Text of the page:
Invasive Ants

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Ants are common in places where people live. Everyone has seen and at least has some casual experience with ants. In many warmer parts of the world ants are much more familiar to local people. They occur in greater abundance and are more often found in homes and other dwellings. Most tropical and subtropical areas also have one or a number of invasive ants, i.e., species of ants that are notable for their ability to become human pests.

Invasive Ant Resources

There are a few excellent web resources that focus on invasive ants.

The best and most comprehensive website about invasive and introduced ants is The introduction to the site states: "Antkey is a community resource for the identification of invasive, introduced and commonly intercepted ant species from across the globe." There are keys, images, species accounts and more.

The PIA Key is focused on invasive and introduced ants of the Pacific islands. It includes a key and excellent information about the species it covers. Many of the non-native ants in this region have also been transported to other parts of the world.

Invasive Ant Species

(this list is incomplete)


A combination of life history traits are seemingly playing a part in how a few invasive ants are able to dominate some areas where they are introduced. Supercoloniality is achieved/defined as a species having many nests, many queens, workers that are able to freely move between nests that can be many kilometers from their own, and this occurs across a large area with the ants achieving very high local abundance. Supercoloniality has been observed in numerous ant species that are invasive pests.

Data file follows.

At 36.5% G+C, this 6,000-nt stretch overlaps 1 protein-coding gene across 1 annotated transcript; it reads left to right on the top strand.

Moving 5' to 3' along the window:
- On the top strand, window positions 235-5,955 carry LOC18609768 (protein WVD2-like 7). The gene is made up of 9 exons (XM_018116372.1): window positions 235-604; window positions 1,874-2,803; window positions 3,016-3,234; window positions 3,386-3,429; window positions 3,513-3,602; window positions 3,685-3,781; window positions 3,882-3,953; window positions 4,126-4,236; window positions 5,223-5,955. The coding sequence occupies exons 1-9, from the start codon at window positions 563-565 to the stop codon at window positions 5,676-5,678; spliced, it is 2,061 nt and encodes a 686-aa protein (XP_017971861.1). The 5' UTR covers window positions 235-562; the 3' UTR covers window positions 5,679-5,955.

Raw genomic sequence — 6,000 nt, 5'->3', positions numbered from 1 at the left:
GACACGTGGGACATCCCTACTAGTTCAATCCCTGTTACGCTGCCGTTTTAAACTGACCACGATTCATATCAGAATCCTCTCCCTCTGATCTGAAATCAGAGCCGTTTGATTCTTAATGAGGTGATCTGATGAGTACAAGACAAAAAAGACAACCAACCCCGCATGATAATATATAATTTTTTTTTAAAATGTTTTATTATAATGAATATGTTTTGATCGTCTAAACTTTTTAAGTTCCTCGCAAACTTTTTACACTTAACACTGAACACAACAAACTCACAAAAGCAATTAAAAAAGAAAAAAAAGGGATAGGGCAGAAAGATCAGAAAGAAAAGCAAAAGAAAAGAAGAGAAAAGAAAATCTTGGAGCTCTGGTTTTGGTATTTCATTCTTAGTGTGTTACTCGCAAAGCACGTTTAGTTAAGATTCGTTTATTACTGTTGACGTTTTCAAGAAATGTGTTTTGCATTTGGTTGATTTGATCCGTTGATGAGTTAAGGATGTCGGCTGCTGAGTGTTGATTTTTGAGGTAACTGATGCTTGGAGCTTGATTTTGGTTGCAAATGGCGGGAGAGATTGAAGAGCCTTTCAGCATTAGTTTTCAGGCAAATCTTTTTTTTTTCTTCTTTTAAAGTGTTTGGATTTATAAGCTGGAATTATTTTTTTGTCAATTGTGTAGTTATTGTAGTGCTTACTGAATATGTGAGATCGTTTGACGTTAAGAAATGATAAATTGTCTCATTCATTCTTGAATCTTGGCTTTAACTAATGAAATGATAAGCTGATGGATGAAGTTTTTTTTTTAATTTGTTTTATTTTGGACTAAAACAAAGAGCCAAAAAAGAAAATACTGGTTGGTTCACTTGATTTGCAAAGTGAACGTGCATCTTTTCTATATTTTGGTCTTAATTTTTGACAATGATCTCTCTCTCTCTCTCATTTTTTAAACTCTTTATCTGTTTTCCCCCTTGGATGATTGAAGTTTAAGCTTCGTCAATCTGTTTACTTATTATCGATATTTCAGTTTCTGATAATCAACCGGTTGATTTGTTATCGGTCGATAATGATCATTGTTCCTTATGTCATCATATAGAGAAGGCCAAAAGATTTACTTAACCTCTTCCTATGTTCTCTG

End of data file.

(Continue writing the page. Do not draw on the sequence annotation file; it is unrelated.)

A recent paper by Krapf et al. 2018 examined how unicoloniality may be maintained in the ant, Tetramorium alpestre. This species is known to occur in at least one supercolonial population.

Recent Findings

Summary information about recent studies focusing on invasive and introduced ants: Invasive and Introduced Ant Studies.


  • Krapf, P., L. Russo, W. Arthofer, M. Most, F. M. Steiner, and B. C. Schlick-Steiner. 2018. An Alpine ant's behavioural polymorphism: monogyny with and without internest aggression in Tetramorium alpestre. Ethology Ecology & Evolution. 30:220-234. doi:10.1080/03949370.2017.1343868
  • Talaga, S., J. H. C. Delabie, O. Dezerald, A. Salas-Lopez, F. Petitclerca, C. Leroy, B. Heraultd, R. Cereghino, and A. Dejean. 2015. A bromeliad species reveals invasive ant presence in urban areas of French Guiana. Ecological Indicators. 58:1-7. doi:10.1016/j.ecolind.2015.05.027